Going To The Well Too Often

I wish I could think of these conversation starters during the day when everybody’s awake and not at 11pm on a Friday night when everybody’s gone for the weekend. Give your best example of Shakespeare using the same “bit” in multiple plays.  A “bit” is any sequence lengthy enough to be more than coincidence (“Ah me” or “by my troth”, for instance, don’t count). For instance, having heard it again in Much Ado that makes 3 different times I know Shakespeare used this joke: “Is that your daughter?” /  “Her mother told me she was.” Taming of the Shrew. The Tempest (where Prospero says it to his own daughter), and now Much Ado. Possibly more that I just haven’t spotted. This isn’t just “when does Shakespeare repeat a sequence,” but how often can you find where he does it? Can anybody find something that he repeats more than 3 times?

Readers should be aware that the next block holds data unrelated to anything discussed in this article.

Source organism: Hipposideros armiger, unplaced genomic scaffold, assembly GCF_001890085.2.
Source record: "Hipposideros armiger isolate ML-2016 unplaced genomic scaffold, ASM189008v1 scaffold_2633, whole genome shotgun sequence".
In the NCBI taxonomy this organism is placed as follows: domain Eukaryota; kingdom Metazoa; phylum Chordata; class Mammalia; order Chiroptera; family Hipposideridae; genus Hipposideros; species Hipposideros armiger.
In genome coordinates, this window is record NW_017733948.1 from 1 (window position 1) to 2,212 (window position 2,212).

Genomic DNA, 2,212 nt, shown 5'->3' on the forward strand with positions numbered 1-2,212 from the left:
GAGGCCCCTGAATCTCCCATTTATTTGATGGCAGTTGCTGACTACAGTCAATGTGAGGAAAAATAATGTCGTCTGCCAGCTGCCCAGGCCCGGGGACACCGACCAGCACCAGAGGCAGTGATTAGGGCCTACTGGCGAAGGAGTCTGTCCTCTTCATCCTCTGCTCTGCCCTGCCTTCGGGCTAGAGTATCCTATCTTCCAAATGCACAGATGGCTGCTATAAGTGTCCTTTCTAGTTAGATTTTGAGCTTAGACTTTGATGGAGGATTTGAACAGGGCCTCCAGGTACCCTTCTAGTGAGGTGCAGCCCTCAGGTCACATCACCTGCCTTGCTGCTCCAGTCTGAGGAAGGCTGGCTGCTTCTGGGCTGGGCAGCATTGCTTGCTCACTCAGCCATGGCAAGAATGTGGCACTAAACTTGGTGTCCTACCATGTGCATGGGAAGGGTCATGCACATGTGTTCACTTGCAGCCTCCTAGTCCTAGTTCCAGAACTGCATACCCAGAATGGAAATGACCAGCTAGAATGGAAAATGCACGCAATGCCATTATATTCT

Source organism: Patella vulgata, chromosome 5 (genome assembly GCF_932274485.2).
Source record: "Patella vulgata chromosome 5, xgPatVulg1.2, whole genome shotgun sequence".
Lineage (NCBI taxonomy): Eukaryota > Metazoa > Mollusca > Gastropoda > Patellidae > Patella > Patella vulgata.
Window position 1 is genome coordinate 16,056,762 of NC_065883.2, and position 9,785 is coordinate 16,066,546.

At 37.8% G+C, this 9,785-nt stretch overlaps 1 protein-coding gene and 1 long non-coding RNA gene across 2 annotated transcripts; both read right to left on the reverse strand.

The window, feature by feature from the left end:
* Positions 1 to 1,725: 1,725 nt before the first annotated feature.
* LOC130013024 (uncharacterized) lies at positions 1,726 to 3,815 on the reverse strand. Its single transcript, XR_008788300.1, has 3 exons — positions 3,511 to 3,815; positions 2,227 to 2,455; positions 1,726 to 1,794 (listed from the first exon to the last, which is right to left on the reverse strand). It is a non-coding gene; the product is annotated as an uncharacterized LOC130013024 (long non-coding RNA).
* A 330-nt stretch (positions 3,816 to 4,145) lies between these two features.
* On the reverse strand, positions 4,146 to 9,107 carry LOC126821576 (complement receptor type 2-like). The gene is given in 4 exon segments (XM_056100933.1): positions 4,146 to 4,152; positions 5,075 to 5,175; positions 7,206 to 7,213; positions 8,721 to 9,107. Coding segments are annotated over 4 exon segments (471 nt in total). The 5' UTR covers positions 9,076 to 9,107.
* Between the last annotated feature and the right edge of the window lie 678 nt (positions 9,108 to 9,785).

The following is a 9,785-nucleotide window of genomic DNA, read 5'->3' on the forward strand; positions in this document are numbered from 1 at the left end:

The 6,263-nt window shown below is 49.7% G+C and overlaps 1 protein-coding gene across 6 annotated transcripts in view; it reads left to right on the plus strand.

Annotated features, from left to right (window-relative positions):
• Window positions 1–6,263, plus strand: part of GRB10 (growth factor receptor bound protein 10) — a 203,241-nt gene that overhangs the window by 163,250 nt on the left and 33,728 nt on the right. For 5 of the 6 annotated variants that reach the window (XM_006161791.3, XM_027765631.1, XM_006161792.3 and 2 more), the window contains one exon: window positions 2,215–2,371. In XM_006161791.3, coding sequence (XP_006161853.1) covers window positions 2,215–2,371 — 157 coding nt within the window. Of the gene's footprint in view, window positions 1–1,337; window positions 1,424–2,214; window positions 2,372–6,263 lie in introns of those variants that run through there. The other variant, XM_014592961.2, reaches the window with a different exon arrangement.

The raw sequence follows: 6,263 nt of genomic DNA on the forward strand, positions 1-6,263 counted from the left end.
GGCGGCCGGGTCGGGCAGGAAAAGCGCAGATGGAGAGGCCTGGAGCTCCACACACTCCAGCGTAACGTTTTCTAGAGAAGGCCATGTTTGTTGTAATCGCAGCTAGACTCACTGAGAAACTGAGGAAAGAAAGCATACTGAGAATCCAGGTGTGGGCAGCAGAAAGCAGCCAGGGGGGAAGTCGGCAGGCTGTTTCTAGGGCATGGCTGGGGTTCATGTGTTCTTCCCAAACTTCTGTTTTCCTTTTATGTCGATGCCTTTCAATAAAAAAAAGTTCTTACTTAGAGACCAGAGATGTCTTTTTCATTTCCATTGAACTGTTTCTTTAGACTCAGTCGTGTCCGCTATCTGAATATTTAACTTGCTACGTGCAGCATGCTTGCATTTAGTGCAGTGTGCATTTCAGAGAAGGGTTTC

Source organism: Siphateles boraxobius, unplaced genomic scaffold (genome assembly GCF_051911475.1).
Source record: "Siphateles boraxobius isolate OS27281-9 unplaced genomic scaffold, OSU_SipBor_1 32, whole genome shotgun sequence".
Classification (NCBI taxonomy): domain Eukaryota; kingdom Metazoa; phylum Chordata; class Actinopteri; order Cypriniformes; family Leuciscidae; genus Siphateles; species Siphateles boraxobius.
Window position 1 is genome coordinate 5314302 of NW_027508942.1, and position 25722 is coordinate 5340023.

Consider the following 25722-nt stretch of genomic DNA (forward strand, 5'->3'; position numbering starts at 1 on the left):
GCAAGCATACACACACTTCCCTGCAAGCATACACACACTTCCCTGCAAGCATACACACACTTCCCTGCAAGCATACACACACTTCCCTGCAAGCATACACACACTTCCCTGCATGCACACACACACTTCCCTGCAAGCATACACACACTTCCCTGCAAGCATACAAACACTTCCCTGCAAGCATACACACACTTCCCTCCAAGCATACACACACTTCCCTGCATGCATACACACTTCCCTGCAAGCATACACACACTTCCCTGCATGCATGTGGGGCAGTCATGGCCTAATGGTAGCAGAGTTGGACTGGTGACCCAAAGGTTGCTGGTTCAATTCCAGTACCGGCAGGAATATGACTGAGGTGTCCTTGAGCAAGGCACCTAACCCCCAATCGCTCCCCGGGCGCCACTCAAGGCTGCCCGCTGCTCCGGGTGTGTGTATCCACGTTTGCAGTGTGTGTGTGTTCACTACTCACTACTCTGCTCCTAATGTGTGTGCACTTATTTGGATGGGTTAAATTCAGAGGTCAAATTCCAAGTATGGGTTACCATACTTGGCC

One thought on “Going To The Well Too Often

  1. The Latin phrase "Cucullus non facit monachum" (translation: the cowl does not make the monk) appears in both Twelfth Night and Measure for Measure, and an English version of the same phrase appears in Henry VIII.

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